Courses
Courses for Kids
Free study material
Offline Centres
More Last updated date: 29th Nov 2023
Total views: 383.1k
Views today: 4.83k

# Find the equation to the locus of a point which is always equidistant from the points whose coordinates are $\left( a+b,a-b \right)$ and $\left( a-b,a+b \right)$. Verified
383.1k+ views
Hint: Assume a point whose coordinate is $\left( x,y \right)$. Since this assumed point is equidistant to the points whose coordinates are $\left( a+b,a-b \right)$ and $\left( a-b,a+b \right)$, we can apply distance formula equate the distance between $\left( x,y \right)$ and $\left( a+b,a-b \right)$ to the distance between $\left( x,y \right)$ and $\left( a-b,a+b \right)$.

Before proceeding with the question, we must know the distance formula. The distance formula is used to calculate the distance between any two points on the cartesian plane. Let us consider two points $\left( x,y \right)$ and $\left( x',y' \right)$ on the cartesian plane. From distance formula, the distance $d$ between the points $\left( x,y \right)$ and $\left( x',y' \right)$ is given by,

$d=\sqrt{{{\left( x-x' \right)}^{2}}+{{\left( y-y' \right)}^{2}}}...........................\left( 1 \right)$
In this question, we have to find the locus of a point which is always equidistant from the points whose coordinates are $\left( a+b,a-b \right)$ and $\left( a-b,a+b \right)$. Let us assume a point $\left( x,y \right)$ which is always equidistant from the points whose coordinates are $\left( a+b,a-b \right)$ and $\left( a-b,a+b \right)$.

We will first find the distance ${{d}_{1}}$ i.e. the distance between the points $\left( x,y \right)$ and $\left( a+b,a-b \right)$. Using distance formula in equation $\left( 1 \right)$, we get,
\begin{align} & {{d}_{1}}=\sqrt{{{\left( x-\left( a+b \right) \right)}^{2}}+{{\left( y-\left( a-b \right) \right)}^{2}}} \\ & \Rightarrow {{d}_{1}}^{2}={{\left( x-\left( a+b \right) \right)}^{2}}+{{\left( y-\left( a-b \right) \right)}^{2}}...................\left( 2 \right) \\ \end{align}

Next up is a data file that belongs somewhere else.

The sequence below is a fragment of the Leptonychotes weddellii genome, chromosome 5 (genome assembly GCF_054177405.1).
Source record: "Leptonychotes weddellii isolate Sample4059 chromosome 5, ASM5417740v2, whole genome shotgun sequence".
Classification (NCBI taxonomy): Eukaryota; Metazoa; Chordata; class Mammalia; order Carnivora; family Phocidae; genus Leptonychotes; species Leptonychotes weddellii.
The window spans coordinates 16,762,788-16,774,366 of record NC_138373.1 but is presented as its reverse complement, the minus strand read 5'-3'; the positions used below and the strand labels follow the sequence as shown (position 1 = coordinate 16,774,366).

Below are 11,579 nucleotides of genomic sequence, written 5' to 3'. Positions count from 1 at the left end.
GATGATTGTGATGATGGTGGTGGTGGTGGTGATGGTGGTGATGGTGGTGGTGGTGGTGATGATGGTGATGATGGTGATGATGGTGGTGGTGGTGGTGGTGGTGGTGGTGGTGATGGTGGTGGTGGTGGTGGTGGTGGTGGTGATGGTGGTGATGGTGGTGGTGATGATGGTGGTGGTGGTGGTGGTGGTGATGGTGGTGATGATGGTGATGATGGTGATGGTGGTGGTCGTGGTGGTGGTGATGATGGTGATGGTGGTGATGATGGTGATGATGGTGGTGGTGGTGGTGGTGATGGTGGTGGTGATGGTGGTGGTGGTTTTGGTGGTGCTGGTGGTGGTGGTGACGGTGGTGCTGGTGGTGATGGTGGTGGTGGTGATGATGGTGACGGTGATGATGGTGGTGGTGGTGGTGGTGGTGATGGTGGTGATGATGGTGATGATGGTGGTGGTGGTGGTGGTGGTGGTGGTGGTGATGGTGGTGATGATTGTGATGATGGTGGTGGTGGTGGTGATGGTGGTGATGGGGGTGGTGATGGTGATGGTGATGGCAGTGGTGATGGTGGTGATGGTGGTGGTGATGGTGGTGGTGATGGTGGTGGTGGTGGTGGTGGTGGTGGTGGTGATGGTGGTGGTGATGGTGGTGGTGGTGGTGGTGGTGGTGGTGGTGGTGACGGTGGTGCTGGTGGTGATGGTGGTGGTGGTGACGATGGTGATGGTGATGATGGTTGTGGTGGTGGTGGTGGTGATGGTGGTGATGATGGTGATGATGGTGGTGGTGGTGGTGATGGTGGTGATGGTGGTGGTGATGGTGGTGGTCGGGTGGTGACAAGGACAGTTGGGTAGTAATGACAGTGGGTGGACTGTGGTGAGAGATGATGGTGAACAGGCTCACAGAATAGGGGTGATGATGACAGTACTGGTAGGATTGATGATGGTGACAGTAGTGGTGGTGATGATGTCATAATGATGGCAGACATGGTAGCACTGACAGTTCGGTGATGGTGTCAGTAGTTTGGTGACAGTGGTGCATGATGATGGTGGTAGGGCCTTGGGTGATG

Now, we will find the distance ${{d}_{2}}$ i.e. the distance between the points $\left( x,y \right)$ and $\left( a-b,a+b \right)$. Using distance formula in equation $\left( 1 \right)$, we get,
\begin{align} & {{d}_{2}}=\sqrt{{{\left( x-\left( a-b \right) \right)}^{2}}+{{\left( y-\left( a+b \right) \right)}^{2}}} \\ & \Rightarrow {{d}_{1}}^{2}={{\left( x-\left( a-b \right) \right)}^{2}}+{{\left( y-\left( a+b \right) \right)}^{2}}...................\left( 3 \right) \\ \end{align}

Since, the assumed point i.e. $\left( x,y \right)$ is always equidistant to the points whose coordinates are $\left( a+b,a-b \right)$ and $\left( a-b,a+b \right)$, we can equate ${{d}_{1}}$ to ${{d}_{2}}$.
\begin{align} & \Rightarrow ~{{d}_{1}}={{d}_{2}} \\ & \Rightarrow ~{{d}_{1}}^{2}={{d}_{2}}^{2}.....................\left( 4 \right) \\ \end{align}

Substituting ${{d}_{1}}^{2}$ from equation $\left( 2 \right)$ and ${{d}_{2}}^{2}$ from equation $\left( 3 \right)$ in the equation $\left( 4 \right)$, we get,
\begin{align} & {{\left( x-\left( a+b \right) \right)}^{2}}+{{\left( y-\left( a-b \right) \right)}^{2}}={{\left( x-\left( a-b \right) \right)}^{2}}+{{\left( y-\left( a+b \right) \right)}^{2}} \\ & \Rightarrow {{x}^{2}}+{{\left( a+b \right)}^{2}}-2x\left( a+b \right)+{{y}^{2}}+{{\left( a-b \right)}^{2}}-2y\left( a-b \right)={{x}^{2}}+{{\left( a-b \right)}^{2}}-2x\left( a-b \right)+{{y}^{2}}+{{\left( a+b \right)}^{2}}-2y\left( a+b \right) \\ \end{align}

Cancelling similar terms on both the sides of equality in the above equation, we get,
\begin{align} & -2x\left( a+b \right)-2y\left( a-b \right)=-2x\left( a-b \right)-2y\left( a+b \right) \\ & \Rightarrow x\left( a+b \right)+y\left( a-b \right)=x\left( a-b \right)+y\left( a+b \right) \\ & \Rightarrow x\left( a+b \right)-x\left( a-b \right)+y\left( a-b \right)-y\left( a+b \right)=0 \\ & \Rightarrow x\left( a+b-\left( a-b \right) \right)+y\left( a-b-\left( a+b \right) \right)=0 \\ & \Rightarrow x\left( a+b-a+b \right)+y\left( a-b-a-b \right)=0 \\ & \Rightarrow 2bx-2by=0 \\ & \Rightarrow 2b\left( x-y \right)=0 \\ & \Rightarrow x-y=0 \\ \end{align}

Hence, the locus of a point which is always equidistant from the points whose coordinates are $\left( a+b,a-b \right)$ and $\left( a-b,a+b \right)$ is a straight line having the equation $x-y=0$.

Note: If we are asked to find the locus of a point satisfying a particular condition, then we have to answer the nature of the curve on which the above point is lying on and not the equation of the curve. For example in this question, If we are asked to find the locus of the point, we will report our answer as the locus of the point is a straight line and not as the locus of the point is $x-y=0$.